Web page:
A True Princess, by Diane Zahler (Harper Collins, 2011, middle grade, 182 pages)
As far back as she can remember, Lilia has never had a good night's sleep. Because of this, and because of a tendency to day dream, she adds little value to the household of the farmer who took her in when she she was found as a baby, floating down the river in a curious basket.
But the farmer's own two children (Kai, close in age to ten or eleven year old Lilia, and Karina, who's five years older) love her, and so, when the farmer's new wife decides to send Lilia to work for the brutal miller, the three children run away together, on a quest to find Lilia's true family.
Their journey takes them into a mysterious woods, where the fairy king holds court, and there, through an unfortunate mischance, Kai attracts the attention of the king's daughter. And there in the enchanted woods he will remain, unless Lilia can find the lost cloak clasp of the leader of the Wild Hunt, hidden somewhere in the castle of the human king.
Lilia and Karina happily have no trouble getting work as servants in the castle. There the king and queen are trying to find a true princess to marry the prince...and fortunately for all concerned, Karina is beautiful enough so that he falls in love with her, and Lilia is lucky enough to have friends of her own--the royal falcons--who help her in her time of need, and all ends happily with a true princess being found, Kai being freed, and Karina's beauty winning her the prince.
It is a pleasant fairy tale retelling, one that should please nine and ten year old lovers of princess tales very much. That target audience will doubtless be pleased as all get out by the romance and fortuitous happenstances and happy ending, and enjoy the elements of the fairy tale, and added fantastical elements like the Wild Hunt, the household elf, and the mysterious falcons.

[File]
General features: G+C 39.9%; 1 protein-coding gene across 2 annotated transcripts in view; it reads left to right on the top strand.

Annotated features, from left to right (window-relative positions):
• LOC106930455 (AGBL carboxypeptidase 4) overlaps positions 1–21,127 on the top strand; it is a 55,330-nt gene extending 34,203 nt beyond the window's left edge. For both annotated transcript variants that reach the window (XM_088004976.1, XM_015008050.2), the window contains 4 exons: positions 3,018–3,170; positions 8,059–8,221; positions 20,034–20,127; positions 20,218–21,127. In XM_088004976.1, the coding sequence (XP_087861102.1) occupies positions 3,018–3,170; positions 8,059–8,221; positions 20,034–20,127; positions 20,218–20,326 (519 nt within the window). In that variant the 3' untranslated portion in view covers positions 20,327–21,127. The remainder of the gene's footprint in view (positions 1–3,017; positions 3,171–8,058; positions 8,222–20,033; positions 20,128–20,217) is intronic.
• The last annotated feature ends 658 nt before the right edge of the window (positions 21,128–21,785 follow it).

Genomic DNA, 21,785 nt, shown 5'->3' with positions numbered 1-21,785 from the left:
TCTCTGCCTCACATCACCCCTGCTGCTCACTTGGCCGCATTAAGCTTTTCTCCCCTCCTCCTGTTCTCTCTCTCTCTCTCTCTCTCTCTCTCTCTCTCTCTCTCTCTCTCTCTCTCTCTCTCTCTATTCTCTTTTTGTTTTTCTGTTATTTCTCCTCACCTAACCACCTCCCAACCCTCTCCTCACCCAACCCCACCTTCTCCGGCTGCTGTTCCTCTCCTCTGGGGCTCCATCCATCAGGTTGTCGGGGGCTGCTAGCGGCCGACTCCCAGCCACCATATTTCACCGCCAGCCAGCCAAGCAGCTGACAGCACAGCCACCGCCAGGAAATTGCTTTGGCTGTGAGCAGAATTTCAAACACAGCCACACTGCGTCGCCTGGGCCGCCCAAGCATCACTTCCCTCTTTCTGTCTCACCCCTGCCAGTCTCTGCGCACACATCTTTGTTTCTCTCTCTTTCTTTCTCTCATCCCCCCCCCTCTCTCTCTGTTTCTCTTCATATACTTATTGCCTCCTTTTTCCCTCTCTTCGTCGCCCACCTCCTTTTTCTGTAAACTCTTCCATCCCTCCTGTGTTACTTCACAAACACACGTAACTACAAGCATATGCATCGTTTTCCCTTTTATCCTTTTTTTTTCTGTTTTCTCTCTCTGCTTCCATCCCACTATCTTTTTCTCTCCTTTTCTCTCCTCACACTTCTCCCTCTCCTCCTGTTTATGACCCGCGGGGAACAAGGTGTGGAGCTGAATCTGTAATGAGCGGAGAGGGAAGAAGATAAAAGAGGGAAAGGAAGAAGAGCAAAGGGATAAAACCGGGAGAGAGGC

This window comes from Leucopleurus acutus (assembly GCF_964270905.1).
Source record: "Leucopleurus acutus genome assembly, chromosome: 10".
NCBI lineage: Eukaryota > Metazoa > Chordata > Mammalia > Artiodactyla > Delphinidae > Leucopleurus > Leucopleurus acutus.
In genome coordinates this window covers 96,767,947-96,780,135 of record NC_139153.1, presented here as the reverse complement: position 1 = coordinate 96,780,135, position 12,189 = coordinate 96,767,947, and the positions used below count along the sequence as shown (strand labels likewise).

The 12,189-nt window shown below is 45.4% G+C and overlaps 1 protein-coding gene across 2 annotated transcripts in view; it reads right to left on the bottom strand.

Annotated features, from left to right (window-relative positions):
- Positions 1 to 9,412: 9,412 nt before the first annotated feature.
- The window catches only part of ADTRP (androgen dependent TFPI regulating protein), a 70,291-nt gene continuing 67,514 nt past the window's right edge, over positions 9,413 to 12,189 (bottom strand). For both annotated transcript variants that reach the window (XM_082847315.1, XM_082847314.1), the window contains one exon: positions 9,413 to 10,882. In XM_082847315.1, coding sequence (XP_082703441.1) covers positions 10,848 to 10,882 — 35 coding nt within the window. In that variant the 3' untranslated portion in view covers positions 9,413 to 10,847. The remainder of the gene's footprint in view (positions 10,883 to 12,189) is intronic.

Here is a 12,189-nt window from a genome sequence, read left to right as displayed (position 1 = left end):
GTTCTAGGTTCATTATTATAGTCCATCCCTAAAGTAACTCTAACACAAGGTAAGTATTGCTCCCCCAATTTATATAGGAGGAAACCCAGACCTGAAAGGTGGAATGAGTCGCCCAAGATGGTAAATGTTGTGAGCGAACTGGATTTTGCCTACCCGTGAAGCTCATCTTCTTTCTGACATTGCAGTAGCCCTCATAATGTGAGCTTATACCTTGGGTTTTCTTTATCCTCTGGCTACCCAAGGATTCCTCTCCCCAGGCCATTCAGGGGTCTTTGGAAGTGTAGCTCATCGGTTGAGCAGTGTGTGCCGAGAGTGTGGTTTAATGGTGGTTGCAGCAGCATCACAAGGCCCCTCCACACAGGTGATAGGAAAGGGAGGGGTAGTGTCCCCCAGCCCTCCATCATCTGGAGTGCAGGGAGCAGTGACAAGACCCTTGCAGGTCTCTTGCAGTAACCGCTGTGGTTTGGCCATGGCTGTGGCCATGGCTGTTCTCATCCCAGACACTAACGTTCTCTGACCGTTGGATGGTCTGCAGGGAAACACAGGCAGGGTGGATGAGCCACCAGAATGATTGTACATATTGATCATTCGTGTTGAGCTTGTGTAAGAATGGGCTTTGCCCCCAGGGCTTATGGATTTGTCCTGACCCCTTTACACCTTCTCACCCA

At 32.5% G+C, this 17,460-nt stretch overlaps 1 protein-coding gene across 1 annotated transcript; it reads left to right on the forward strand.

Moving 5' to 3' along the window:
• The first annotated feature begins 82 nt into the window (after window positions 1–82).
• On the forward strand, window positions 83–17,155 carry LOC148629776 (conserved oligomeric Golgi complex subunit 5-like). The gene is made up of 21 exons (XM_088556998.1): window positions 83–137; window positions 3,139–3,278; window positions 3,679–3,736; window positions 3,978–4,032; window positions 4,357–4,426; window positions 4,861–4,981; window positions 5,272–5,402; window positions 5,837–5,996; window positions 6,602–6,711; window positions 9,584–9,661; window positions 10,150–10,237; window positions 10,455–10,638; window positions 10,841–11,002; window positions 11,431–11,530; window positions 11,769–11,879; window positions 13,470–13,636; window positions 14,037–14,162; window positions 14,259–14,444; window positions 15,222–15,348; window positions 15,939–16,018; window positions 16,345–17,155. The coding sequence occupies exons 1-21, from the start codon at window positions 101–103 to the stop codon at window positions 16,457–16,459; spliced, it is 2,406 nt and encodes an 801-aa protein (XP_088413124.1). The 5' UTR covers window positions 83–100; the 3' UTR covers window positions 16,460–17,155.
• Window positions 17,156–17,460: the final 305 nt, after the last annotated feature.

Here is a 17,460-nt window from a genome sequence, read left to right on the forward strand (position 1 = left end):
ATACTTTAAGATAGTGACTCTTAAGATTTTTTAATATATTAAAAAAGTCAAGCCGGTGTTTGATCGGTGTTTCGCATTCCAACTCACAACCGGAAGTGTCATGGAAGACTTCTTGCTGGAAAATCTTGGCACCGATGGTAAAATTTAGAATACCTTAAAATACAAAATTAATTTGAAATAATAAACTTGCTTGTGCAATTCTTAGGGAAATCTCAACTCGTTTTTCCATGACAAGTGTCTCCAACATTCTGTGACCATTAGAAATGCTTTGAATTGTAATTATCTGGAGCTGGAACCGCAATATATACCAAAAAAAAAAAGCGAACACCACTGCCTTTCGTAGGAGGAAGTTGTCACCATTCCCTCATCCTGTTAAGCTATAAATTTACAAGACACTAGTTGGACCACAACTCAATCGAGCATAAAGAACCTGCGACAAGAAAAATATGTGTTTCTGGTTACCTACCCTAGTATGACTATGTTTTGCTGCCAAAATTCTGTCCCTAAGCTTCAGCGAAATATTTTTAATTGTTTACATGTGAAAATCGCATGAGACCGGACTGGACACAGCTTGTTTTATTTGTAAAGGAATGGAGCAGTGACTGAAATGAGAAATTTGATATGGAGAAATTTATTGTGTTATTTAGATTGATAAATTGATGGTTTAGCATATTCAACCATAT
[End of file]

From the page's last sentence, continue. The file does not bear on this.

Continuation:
It's not so much one for grown-up readers, though. I thought Zahler did a good job making the inherently absurd princess and the pea story into something readable (although the royal sleep pickiness wasn't exactly explained). The element of the Snow Queen--the human boy needing to be rescued from enchantment--worked less well, mainly because the fairy princess was simply spoiled and petulant, and not a force of numinously terrifying power.
What bothered me most, however, was that the prince--so kind, helpful, and friendly--was never asked for help in finding the lost clasp. It would have made things a lot simpler ! And it was awfully convenient that Karina was so beautiful that she attracted the prince's attentions (although she seemed like a nice person, too, in a not particularly fleshed out way).
So--yes for the young reader, but not one that I'll add to my own collection.